In the comments section to Betty Cracker’s original post on the Oregon college shooting several questions were asked about just what exactly makes a mass shooting a mass shooting. While I provided some quick responses in those comment threads, I also said I’d put something more about about it later this evening. Below you’ll find the conceptual review from the preliminary report I was asked to do in 2014 on Soldiers who commit mass shootings. I’ve included the citations, which can now be found at the bottom of the post – and I apologize that I can’t find a way to superscript them. I am not including the sections dealing with the specific cases of Soldiers who have committed mass shootings or attempted them or other types of mass murder. Please remember/keep in mind that this is just the conceptual material that set up what at the time was supposed to be the first, preliminary portion of a much longer research project.
Multiple Homicide, Mass Murder, or Mass Shooting?
There is significant academic debate over exactly what an event, especially a criminal event, is. For instance, there has long been some confusion over whether Ted Kaczynksi, the Unabomber, is a terrorist or a serial killer. Terrorism is “the unlawful use of violence or threat of violence to instill fear and coerce governments or societies. Terrorism is often motivated by religious, political, or other ideological beliefs and committed in the pursuit of goals that are usually political.”3 Serial homicide, however, is defined as a multiple form of murder conducted over an extended period of time.4 Given that his actions were the result of untreated mental illness and psychosis a good case can be made for placing him in the serial killer category, rather than within the terrorist one.
A similar question exists for MAJ Nidal Hasan, the first mass shooter at Ft. Hood who killed twelve Soldiers and one civilian on November 5, 2009.5 Hasan, in the most specific sense, committed an act of mass murder, specifically a mass shooting. However, because of his pre-trial statements, information uncovered in the investigation of the attack, and domestic political and media pressure, his crime has been designated to be an act of terrorism according to FBI Director James Comey.6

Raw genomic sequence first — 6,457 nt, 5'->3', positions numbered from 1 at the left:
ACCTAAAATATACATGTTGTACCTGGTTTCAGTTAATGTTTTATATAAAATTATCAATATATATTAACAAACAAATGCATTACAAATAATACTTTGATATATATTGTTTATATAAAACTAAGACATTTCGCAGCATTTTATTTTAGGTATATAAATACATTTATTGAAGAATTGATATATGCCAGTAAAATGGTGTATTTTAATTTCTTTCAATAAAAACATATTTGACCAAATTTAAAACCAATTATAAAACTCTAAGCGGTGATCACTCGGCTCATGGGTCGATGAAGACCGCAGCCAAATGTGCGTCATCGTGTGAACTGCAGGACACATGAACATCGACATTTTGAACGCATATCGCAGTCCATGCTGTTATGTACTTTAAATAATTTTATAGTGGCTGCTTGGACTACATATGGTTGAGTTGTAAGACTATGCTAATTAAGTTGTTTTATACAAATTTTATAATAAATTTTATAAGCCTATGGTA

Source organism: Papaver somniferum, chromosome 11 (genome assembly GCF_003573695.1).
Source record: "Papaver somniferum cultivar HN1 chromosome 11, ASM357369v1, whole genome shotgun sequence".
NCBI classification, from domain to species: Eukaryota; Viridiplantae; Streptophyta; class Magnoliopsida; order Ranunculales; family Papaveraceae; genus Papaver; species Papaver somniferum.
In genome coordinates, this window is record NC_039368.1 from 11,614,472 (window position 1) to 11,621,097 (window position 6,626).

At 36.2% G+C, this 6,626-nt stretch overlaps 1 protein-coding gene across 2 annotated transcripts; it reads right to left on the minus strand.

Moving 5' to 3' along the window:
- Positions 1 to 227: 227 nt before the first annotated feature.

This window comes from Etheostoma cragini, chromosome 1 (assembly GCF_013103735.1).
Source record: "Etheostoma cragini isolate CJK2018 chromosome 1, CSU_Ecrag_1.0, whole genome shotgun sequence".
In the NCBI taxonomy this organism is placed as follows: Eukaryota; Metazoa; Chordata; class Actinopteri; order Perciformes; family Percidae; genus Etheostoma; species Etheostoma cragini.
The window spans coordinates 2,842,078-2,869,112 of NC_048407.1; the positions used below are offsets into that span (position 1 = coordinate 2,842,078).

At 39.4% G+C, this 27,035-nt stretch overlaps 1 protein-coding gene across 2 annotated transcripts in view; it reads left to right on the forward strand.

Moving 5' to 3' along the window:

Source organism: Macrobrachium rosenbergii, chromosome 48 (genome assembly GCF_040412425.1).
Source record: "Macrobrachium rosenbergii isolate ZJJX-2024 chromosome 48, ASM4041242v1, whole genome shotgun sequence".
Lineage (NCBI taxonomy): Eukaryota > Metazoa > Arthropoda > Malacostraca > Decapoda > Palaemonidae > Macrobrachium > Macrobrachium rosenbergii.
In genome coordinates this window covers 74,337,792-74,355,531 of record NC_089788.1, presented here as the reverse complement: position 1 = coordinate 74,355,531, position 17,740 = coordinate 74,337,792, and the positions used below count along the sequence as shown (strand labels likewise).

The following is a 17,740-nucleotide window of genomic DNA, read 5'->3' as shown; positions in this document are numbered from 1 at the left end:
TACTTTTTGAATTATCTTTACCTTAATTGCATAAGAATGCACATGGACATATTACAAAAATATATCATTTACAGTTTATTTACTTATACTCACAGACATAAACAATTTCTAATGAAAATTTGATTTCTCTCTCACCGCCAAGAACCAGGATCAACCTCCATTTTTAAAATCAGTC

Another area of debate, largely spurred by the increase in media and its availability in general, and social media in specific, is whether there has been a significant increase in mass shooting multiple homicides or mass murders over time. This is usually due to confusion over the label active shooter as opposed to mass shooting. The former describes an ongoing tactical situation in which an individual both uses a gun in the commission of his or her crime and who attempts to kill multiple people in the commission of said crime and directs law enforcement to neutralize the threat. It can, however, also refer to someone who only shoots and kills one person, which is a single homicide or murder.
As a result it conflates the categories and this conflation is largely a product of media coverage and popular reference. The answer to whether there has been an increase in mass shooting incidents, however, is very straightforward: the number of mass murders by shooter per year is relatively stable at about .18% of all homicides per year.7 Criminologists James Alan Fox and Monica J. DeLauter8, using FBI data from the Supplementary Homicide Reports, have demonstrated that there are approximately twenty to twenty-five mass shootings a year and that this figure is stable over time from 1976 through 2011.